Monday, September 8, 2008

#17 Dredging


September 3, 2008

An ocean mapping cruise is mostly about forward motion, trying to map as much territory, around the clock, as time allows. But other projects on board require us to stop from time to time (see, e.g. my entry #12 about the on-ice deployment of a NOAA/National Ice Center buoy). We have spent the last few days of the trip dredging at various sites to get a sense of what kinds of rocks are in different parts of the ocean. Getting the rocks is really only the beginning. From here they will be taken back to various campuses for analysis under the careful eye of a few geologists. Their analyses will contribute to the larger picture of what the Arctic Ocean floor is made of and how the ocean basin was formed.

Kelley Brumley (in pink hard-hat), our fantastic on-board tectonic geology scholar, led the rock end of the dredging effort with the help of Healy's Marine Science Technicians (see entry #9), Dale Chayes of Columbia's Lamont-Doherty Earth Observatory and Alex Andronikov (blue hard-hat) a volcanics expert from the University of Michigan Department of Geology. The actual dredging requires much planning and logistical coordination:
- Identifying the right dredge sites based on sparse mapping of the region,
- Finding the actual site and hoping there is not too much ice over it,
- Breaking any ice that is there,
- Conducting a drift test which helps with the next step,
- Keeping the boat stationary over the site for the two to three hours it can take to run a dredge two to three thousand meters down and haul it back up,
- Properly preparing and securing the dredge, which weighs 700 pounds empty! (it is not uncommon to lose them if they snag on some unseen formation hundreds or thousands of meters below).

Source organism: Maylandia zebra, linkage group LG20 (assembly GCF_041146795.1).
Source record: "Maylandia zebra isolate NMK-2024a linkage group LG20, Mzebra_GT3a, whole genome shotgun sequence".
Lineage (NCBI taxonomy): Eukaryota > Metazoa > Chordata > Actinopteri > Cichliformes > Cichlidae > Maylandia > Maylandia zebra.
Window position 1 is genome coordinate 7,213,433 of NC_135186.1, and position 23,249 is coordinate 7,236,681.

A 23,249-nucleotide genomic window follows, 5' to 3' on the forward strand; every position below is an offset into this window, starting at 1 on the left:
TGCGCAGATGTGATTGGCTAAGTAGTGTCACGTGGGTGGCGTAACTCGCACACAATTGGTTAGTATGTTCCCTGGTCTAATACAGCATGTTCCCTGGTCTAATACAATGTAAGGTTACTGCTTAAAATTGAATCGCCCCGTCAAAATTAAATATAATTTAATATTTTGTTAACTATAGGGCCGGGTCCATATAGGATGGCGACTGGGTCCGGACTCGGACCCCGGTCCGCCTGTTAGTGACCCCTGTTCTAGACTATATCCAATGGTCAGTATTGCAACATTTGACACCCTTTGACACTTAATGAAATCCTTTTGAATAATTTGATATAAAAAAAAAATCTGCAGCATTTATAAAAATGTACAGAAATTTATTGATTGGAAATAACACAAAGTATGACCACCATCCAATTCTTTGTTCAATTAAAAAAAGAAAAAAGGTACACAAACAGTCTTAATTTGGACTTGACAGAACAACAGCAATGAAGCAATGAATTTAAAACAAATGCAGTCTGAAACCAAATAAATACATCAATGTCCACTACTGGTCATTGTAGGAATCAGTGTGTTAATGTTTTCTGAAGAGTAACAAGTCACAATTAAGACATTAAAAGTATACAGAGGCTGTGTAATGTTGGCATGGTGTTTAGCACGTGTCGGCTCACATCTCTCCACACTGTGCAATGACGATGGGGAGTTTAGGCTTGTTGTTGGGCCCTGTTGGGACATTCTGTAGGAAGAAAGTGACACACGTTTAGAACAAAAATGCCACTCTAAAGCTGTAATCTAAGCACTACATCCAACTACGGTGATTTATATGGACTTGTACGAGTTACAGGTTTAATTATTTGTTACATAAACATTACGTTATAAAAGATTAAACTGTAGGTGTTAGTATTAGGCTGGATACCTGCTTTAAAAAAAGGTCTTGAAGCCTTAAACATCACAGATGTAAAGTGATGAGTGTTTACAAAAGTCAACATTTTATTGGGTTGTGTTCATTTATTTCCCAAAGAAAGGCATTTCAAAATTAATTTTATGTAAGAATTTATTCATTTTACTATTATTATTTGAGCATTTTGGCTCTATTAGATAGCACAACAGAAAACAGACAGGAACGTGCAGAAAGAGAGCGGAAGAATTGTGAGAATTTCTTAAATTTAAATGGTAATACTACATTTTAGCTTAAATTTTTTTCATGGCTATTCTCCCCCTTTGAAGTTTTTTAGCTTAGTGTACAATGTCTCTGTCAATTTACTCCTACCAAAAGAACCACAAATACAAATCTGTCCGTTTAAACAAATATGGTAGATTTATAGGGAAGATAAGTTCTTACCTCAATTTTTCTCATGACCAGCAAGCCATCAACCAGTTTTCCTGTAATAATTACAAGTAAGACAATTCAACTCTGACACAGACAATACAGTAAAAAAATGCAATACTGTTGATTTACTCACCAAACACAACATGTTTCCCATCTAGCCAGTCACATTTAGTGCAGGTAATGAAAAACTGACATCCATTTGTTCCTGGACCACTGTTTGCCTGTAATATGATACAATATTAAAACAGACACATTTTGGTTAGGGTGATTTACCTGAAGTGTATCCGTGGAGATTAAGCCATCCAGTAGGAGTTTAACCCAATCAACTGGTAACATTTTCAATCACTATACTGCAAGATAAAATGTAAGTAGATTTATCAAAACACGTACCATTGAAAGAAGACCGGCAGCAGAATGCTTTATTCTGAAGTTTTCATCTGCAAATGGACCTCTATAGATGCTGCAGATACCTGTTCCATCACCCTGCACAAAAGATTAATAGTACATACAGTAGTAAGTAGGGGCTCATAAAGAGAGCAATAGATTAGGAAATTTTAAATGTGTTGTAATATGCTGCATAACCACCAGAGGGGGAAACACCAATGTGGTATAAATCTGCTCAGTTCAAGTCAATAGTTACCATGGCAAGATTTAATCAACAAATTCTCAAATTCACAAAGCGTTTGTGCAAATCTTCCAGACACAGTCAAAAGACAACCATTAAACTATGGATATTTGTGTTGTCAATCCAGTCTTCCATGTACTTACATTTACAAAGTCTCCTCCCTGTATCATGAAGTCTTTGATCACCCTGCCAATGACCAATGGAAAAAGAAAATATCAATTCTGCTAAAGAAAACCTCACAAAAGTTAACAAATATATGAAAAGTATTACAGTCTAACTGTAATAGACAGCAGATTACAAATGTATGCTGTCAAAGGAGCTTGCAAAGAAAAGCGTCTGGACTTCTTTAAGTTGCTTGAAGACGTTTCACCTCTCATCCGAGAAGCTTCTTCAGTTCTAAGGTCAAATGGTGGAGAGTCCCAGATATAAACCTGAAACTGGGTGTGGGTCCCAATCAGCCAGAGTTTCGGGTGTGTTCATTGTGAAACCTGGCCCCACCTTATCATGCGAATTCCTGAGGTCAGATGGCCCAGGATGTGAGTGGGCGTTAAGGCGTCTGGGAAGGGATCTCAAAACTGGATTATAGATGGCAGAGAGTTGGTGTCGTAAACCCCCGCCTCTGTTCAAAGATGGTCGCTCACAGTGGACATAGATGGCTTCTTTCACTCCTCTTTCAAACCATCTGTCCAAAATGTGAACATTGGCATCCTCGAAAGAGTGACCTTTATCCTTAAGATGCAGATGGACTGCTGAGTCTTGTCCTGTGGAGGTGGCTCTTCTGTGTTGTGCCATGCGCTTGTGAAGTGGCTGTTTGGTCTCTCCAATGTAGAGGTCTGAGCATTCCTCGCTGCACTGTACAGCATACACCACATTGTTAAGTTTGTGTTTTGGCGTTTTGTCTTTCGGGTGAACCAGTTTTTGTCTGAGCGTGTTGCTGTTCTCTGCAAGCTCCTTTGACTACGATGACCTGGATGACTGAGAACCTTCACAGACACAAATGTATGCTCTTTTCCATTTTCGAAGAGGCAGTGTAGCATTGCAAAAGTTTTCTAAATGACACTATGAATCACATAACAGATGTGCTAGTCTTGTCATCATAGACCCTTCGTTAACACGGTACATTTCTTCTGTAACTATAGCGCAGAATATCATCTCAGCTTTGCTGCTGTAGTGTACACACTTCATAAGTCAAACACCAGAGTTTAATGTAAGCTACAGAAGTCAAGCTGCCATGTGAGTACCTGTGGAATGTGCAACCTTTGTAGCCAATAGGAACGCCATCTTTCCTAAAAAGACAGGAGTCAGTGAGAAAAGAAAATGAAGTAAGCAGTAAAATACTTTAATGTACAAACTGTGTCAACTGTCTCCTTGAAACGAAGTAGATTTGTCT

- Briefing all participants, and ensuring their safety (keeping non-essential personnel clear of the fantail for the hour or two that the dredge needs to pulls up its load under very high tension).
- Once the dredge is hauled back up, weigh the contents, which can be over a thousand pounds! Lots of mud involved ---
- Hope for more rocks than mud,
- Once the crane empties the dredge onto the fantail, start hosing down the pile and sorting the rocks. This involves lots of water in cold temperatures, bending, kneeling, lifting bucket after bucket of rocks, drying them and transporting them into the lab for cataloging…

The picture below shows the safety attire (and proves that I am earning my keep – that’s me under the yellow hard hat, happy as a geologist in mud).

Icebreaking into the Arctic

The USCGC HEALY embarked Barrow, Alaska, in August 2008 to map the US extended continental shelf, or ECS, in the Arctic Ocean (HLY 0805). Healy sailed again from 7 August to 16 September, 2009 (HLY 0905) to continue ECS mapping, joining with the Canadian icebreaker, the Louis S. St.-Laurent. The two vessels mapped together again in 2010 (see HLY1002) and 2011 (HLY1102).

As the only law professor on the science crew, I was along on HLY 0805 and 0905 to better understand
the science behind the legal process that the UN Convention on the Law of the Sea establishes for states making ECS submissions. As to why the US is mapping now, even though it has not yet acceded to the Convention, read on both here, and in the Law of the Sea notes below.

Thanks to
Vermont Law School and especially to Larry Mayer, Director of the University of New Hampshire's Center for Coastal and Ocean Mapping, for making my part in the trip possible.
Thanks, as well, to Adriane Colburn, for opening new windows on and for the deep.